Version Control Plugins Overview

A HotDocs Author plugin is a piece of software you can add to your HotDocs Author directory to enhance Author's abilities in a given area. To enable you to keep track of the various versions of each template you create, HotDocs Author provides an optional version control plugin.

Using a version control system enables you to track the history of edits you make to a template, share the template development role with other template authors on your team, and keep a repository of your template files.

About Version Control

A version control system provides a file repository for your templates and tracks their change histories. The file repository is either centralized on a server, or distributed across the computers of all those using the repository. When you want to edit a file, you "check out" a copy of that file to the relevant workspace so you can make the changes you want to the template.

After you finish editing your template, you "check in" the changes you made to your local copy. This updates the repository version of the template so that the repository now has a new version of the original file. This enables you to retrieve previous versions of the template if needed. The version control software also keeps a record of who edits the template file. This enables you to know the proper person to talk to about any concerns you may have about changes to a given version of the template.

There are two main types of version control systems:

  • Centralized version control: The file repository is stored on a server and users must check out and check in files from this central location to their local computer.
  • Distributed version control: The file repository exists on every user's computer and file changes are updated in all locations at once.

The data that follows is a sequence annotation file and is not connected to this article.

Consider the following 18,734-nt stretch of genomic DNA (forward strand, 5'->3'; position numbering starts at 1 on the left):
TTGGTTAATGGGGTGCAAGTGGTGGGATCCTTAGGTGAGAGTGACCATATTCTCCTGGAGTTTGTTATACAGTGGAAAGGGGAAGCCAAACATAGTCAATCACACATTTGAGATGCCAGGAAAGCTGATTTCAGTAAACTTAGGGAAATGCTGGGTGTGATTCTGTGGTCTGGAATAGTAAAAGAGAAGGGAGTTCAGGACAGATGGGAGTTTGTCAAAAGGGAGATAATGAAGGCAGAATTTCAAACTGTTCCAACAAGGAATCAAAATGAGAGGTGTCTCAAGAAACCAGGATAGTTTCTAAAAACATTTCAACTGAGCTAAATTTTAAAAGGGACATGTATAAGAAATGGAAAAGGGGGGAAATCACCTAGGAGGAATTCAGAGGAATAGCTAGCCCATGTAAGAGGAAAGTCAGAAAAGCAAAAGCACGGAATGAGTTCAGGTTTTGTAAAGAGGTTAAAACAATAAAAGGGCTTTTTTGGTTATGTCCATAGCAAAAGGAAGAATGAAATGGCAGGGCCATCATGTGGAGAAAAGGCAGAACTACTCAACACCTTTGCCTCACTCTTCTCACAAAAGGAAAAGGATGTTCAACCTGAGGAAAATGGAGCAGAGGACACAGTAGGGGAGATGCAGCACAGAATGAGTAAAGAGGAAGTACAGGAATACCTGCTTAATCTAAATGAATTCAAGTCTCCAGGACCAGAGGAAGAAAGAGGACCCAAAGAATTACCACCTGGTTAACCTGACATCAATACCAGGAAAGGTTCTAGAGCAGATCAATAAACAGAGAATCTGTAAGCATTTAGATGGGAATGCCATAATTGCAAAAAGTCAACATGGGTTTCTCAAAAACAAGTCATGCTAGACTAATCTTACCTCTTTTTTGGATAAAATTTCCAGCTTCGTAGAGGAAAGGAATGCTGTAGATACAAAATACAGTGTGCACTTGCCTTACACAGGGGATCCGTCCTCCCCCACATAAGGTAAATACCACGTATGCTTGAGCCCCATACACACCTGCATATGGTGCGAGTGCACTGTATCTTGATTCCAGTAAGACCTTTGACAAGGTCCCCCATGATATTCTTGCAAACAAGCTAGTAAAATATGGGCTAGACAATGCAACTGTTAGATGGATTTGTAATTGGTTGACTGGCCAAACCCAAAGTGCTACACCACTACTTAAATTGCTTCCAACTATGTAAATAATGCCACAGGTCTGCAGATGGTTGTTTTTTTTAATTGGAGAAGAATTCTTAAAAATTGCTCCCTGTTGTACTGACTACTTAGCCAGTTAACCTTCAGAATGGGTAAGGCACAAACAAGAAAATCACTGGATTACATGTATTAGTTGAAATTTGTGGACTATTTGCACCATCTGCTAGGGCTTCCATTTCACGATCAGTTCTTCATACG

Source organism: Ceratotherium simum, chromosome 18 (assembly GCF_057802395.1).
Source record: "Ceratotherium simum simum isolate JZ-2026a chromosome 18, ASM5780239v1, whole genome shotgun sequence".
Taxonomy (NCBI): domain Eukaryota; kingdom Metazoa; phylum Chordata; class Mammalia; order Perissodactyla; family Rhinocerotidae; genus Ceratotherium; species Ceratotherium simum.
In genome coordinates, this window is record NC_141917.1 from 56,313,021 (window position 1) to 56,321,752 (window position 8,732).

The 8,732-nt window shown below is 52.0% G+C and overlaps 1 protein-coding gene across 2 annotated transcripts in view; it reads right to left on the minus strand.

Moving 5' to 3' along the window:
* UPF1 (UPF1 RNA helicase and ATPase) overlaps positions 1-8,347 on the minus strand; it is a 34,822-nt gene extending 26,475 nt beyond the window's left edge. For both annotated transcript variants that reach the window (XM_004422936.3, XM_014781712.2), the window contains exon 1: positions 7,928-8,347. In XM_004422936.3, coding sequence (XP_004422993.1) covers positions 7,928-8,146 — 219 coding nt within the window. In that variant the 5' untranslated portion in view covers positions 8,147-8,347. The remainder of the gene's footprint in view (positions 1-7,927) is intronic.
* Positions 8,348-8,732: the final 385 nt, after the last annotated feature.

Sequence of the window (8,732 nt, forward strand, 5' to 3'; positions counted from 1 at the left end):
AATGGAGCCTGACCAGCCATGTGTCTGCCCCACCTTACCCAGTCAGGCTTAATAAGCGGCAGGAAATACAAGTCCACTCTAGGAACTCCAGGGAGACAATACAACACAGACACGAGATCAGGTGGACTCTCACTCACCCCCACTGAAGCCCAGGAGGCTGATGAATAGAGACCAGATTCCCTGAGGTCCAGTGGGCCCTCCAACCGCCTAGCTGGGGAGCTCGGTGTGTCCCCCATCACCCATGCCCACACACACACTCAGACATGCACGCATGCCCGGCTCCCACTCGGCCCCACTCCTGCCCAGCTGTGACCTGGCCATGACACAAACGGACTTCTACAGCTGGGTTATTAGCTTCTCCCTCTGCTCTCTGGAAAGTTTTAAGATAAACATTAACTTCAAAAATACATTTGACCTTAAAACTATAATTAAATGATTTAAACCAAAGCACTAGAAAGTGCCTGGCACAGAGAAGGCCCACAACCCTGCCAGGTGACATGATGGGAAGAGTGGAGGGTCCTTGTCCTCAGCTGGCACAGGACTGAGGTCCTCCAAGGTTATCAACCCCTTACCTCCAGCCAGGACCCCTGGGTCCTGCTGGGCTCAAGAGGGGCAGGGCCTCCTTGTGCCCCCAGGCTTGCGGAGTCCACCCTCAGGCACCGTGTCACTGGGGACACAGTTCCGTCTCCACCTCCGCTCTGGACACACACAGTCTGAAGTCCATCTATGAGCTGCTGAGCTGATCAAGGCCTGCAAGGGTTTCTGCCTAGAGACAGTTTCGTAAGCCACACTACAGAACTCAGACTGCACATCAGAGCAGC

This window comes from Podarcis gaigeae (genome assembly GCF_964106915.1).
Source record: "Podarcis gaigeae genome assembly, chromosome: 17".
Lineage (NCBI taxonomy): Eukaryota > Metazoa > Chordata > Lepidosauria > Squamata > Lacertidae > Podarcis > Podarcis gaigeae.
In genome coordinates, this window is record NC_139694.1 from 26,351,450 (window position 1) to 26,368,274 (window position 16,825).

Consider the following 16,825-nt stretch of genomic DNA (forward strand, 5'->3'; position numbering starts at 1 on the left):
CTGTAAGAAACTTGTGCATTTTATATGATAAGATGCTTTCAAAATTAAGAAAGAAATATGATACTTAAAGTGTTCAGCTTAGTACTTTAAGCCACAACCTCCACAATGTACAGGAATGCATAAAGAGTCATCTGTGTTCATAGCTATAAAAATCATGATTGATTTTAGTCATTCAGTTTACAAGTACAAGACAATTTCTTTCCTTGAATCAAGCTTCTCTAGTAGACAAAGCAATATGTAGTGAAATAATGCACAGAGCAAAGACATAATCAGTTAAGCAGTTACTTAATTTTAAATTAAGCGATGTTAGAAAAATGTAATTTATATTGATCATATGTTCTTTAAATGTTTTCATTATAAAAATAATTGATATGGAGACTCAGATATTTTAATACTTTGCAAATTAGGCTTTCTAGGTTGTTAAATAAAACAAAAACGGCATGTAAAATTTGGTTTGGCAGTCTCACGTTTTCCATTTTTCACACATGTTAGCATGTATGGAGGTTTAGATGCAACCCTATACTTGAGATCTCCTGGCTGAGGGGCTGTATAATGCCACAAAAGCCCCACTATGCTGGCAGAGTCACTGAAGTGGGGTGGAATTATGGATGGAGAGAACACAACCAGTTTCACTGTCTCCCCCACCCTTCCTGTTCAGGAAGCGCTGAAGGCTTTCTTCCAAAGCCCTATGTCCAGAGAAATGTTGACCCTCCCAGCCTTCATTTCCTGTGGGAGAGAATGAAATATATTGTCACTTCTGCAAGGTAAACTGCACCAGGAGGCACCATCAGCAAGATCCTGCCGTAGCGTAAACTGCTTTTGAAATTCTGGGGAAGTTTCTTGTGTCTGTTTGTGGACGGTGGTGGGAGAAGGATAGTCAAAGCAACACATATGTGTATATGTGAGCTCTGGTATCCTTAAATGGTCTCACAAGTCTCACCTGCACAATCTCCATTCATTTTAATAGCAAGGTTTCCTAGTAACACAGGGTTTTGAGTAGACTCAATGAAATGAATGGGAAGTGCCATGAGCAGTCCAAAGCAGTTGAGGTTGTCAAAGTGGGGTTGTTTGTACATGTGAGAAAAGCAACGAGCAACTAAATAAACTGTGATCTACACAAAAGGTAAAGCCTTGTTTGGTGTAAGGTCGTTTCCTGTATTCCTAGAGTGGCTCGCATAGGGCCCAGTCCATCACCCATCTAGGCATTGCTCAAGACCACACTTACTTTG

Basic Concepts

There a few basic aspects to using a version control system:

Check Out a Template

Before editing a version controlled template, you must first check out the template. That means you are creating a local copy of the file repository version of the template so you can make changes without actually affecting the repository copy until you are completely happy with your edits and purposefully check them in to the repository.

Get the Latest Version of a File

With a version controlled system, you are always working on a copy of the main repository file. To avoid making changes that conflict with another user's changes, you need to keep your copy of the file up to date with the main file stored on the server. Getting the latest version of the file applies downloads to your machine any edits that another user has checked in to the repository since the last time you updated. It is good practice to always get the latest version of your local copy of a file before you start making edits.

Check a Template into the Repository

Once you are happy with the edits you have made to a checked out file, you need to upload your changes to the repository version of the file. This is called checking in. When you check in, the repository overwrites the repository version of your template with your edits and this becomes the primary version that other users can checkout.

Undo a Check Out

If you have checked out a file and made an edit you are unhappy with, you can "revert" the file, or undo the checkout. Reverting a file returns it to the state it was in when you checked it out of the repository and does not apply any changes to the repository version of the file.

View History

The successive versions of the individual templates the repository contains are called revisions. Each revision has a unique identification number attached to it. This unique identification number enables the repository to keep a history of the template's revisions. You can use revisions to view the "change history" of a file, seeing who has edited it and what changes they made. You can also roll back a file to a previous revision. This means making an older version of the file the primary file that users can checkout and edit. This may be useful if you made an error in a later revision, or if you want to branch your file history into two parallel template versions that both start from the same revision but are then edited differently so you can create two separate templates from one.

Source Control Plugins for HotDocs Author

Using a version control plugin with HotDocs Author enables you to perform version control functions from within the workspace. Once you have linked a workspace to your version control repository, you can use the workspace interface itself to update, check in, check out, and revert template files. Adding the plugins to Author alters the workspace interface to add new options and new menu items to carry out these tasks.

The currently available version control plugins include: